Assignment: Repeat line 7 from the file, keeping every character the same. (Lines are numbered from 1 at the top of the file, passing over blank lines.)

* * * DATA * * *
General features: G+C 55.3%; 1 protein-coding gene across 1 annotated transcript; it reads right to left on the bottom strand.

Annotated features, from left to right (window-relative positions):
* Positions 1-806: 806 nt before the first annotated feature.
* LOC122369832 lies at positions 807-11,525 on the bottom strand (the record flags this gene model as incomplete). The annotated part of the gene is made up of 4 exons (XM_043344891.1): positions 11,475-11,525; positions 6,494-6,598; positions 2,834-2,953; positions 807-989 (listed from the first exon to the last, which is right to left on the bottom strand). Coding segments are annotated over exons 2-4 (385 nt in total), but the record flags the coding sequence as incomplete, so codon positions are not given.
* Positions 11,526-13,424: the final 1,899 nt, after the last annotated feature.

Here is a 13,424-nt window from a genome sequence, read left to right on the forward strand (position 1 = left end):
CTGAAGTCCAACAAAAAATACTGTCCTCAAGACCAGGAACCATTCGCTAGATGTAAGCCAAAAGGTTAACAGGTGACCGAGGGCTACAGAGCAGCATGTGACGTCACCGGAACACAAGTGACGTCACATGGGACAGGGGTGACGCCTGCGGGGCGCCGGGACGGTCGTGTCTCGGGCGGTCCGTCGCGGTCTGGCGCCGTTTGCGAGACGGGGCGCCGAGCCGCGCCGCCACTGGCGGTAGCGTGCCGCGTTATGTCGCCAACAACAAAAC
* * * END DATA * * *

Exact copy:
CTGAAGTCCAACAAAAAATACTGTCCTCAAGACCAGGAACCATTCGCTAGATGTAAGCCAAAAGGTTAACAGGTGACCGAGGGCTACAGAGCAGCATGTGACGTCACCGGAACACAAGTGACGTCACATGGGACAGGGGTGACGCCTGCGGGGCGCCGGGACGGTCGTGTCTCGGGCGGTCCGTCGCGGTCTGGCGCCGTTTGCGAGACGGGGCGCCGAGCCGCGCCGCCACTGGCGGTAGCGTGCCGCGTTATGTCGCCAACAACAAAAC